Daniel Scher, Ph.D., is a senior academic designer at McGraw-Hill Education. He has co-directed two NSF-funded projects: the Dynamic Number project and the Forging Connections project.

In his online article Simply Symmetric, Michael de Villiers observes that symmetry is a powerful but often overlooked tool for formulating proofs:

Most primary geometry curricula around the world introduce the concept of line symmetry fairly early, and sometimes also that of rotational, translational and glide reflective symmetry. … Continue Reading ››

In a prior blog post, I presented an uncommon method for solving the well-known Burning Tent problem. My solution, modeled on the approach in the Connected Geometry curriculum, used a dynamic ellipse to pinpoint the optimal solution. Now, I'd like to offer a related problem from Connected Geometry where … Continue Reading ››

In a previous post, I described two different approaches to solving the Burning Tent optimization problem. Now I'd like to offer a related problem that I assigned many years ago to my pre-service mathematics teachers at New York University.

How can you identify a lover of math? Casually mention a burning tent and notice if her first thought is how to minimize her path to a river and then to the tent to douse the flames. Here is a full statement of this classic geometry problem:

In a 2018 blog post, I presented George Gamow's pirate treasure problem, which can neatly be solved by capitalizing on the geometry of complex numbers. There's more treasure to be had, however, so get ready for another adventure!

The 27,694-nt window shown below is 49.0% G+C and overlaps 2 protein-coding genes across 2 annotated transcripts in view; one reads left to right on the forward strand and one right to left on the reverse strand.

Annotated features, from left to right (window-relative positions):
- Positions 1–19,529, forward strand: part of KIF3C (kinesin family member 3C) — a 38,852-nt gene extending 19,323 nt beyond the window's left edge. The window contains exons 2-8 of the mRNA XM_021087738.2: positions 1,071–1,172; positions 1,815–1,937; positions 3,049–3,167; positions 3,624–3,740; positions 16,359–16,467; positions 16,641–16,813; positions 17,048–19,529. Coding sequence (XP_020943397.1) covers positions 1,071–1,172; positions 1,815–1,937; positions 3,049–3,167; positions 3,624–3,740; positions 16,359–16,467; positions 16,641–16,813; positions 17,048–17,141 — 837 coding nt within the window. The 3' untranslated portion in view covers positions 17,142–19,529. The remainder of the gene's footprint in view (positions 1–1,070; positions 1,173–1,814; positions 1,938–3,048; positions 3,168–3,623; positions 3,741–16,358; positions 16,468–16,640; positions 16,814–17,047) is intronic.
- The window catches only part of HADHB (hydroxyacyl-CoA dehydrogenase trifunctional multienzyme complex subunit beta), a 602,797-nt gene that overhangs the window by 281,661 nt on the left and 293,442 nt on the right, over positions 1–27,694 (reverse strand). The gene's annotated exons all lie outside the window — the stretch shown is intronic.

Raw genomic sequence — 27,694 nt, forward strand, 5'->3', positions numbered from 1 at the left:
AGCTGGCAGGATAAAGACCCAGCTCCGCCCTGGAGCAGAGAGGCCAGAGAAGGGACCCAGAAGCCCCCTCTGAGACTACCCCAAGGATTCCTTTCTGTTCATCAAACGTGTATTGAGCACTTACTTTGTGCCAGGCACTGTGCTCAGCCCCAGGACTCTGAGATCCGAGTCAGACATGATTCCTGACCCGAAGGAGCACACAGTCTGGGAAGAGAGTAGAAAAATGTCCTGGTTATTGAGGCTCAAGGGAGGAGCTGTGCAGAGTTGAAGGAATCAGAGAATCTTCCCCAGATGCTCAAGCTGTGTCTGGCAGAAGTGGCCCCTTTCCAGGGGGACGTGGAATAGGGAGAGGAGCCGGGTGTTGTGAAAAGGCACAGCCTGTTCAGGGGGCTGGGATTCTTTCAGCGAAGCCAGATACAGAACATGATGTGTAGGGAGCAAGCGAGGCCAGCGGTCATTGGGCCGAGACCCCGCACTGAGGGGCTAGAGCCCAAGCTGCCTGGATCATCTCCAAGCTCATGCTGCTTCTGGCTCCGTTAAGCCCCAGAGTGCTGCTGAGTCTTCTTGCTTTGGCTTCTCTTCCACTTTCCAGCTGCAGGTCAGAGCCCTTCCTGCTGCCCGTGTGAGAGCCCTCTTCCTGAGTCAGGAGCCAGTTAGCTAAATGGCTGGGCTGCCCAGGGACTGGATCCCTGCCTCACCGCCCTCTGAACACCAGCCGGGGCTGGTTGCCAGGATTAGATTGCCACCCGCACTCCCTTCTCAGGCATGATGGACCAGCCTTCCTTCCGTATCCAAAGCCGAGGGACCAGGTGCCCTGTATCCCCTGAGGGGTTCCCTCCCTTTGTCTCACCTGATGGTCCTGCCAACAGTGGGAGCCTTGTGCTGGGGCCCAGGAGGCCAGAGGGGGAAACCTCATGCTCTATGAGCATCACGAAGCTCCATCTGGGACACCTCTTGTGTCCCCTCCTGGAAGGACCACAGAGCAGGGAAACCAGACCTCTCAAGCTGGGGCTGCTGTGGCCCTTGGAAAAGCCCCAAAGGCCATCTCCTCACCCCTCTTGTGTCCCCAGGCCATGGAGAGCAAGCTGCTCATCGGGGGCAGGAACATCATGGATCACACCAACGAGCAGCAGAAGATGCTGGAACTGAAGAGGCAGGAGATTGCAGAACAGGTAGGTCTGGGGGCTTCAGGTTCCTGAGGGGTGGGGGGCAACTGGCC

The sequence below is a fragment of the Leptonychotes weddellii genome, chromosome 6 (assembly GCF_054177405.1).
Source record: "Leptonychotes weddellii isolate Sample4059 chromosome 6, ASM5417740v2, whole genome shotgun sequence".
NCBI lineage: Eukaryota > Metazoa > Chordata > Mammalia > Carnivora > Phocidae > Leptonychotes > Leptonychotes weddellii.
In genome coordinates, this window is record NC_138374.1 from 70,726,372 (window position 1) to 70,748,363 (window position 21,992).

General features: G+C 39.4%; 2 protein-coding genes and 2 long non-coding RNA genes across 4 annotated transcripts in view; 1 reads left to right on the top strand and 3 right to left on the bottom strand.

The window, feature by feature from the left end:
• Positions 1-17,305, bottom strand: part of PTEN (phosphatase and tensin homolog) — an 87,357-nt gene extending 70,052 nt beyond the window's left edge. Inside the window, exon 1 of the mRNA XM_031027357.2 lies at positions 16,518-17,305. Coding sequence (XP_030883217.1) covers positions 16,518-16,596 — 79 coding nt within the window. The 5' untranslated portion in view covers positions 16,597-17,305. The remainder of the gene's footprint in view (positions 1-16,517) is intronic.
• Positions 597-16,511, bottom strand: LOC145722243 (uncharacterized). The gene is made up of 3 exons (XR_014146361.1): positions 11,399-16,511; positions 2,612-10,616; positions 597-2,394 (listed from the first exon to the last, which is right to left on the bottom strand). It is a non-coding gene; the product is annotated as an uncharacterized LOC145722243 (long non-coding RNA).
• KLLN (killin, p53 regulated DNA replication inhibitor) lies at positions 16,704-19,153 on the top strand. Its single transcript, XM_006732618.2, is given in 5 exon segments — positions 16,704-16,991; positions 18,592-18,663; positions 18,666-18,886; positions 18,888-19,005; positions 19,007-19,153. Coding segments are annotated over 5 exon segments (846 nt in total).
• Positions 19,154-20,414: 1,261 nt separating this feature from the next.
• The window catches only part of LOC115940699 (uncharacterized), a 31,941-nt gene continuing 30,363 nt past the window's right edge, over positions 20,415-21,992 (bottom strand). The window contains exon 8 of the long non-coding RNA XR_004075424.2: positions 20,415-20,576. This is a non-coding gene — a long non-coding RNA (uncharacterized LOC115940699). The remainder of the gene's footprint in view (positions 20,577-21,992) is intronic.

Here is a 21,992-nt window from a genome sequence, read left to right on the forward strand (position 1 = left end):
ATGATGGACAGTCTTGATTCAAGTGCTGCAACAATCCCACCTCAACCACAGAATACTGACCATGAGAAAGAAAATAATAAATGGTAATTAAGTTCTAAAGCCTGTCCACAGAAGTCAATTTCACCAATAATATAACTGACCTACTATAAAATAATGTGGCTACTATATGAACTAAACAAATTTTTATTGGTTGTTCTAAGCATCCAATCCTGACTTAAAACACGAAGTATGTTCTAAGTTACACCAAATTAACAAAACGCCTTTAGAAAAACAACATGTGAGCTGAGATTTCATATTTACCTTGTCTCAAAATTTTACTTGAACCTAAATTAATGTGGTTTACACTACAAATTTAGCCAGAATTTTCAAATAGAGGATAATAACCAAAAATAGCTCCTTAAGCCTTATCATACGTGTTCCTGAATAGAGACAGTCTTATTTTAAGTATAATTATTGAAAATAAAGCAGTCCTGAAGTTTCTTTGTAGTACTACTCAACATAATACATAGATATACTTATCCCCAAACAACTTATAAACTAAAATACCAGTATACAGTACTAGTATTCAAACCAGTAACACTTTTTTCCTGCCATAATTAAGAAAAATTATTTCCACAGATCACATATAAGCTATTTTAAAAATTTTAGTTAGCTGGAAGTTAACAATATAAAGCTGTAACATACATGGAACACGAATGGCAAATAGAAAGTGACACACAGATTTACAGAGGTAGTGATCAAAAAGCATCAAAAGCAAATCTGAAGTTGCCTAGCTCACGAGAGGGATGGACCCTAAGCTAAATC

An island contains a giant boulder, a lighthouse, a cave, and a jail. Among … Continue Reading ››

Of all the original games I've designed, Arranging Addends is among my favorites. On page 1 of the Web Sketchpad model below (and here), you're given five addends—1, 2, 4, 8, and 16—and asked to arrange them in the circles so that the sum of the numbers in each circle matches the values … Continue Reading ››

I'm a big fan of pan-balance puzzles in which you're given a two-pan balance and asked to use it to uncover a counterfeit coin or determine the weight of a coin. One classic example is the following puzzle:

You have 12 coins that all look exactly the same. One is counterfeit and is either heavier … Continue Reading ››

In last month's Construct a Building post, I presented any array model in which students construct the rooms and floors of a building as a way of representing multiplication. Now I'd like to follow up with a similar array model that allows students to take a problem they don’t know, like 8 × 7, and … Continue Reading ››

When Scott Steketee and I developed activities for the Dynamic Number project, we thought about ways that dynamic array models could help children to conceptualize multiplication.

Rather than presenting children with arrays that were fully formed, we thought it would be instructive for them to build these arrays themselves. That design goal led to the … Continue Reading ››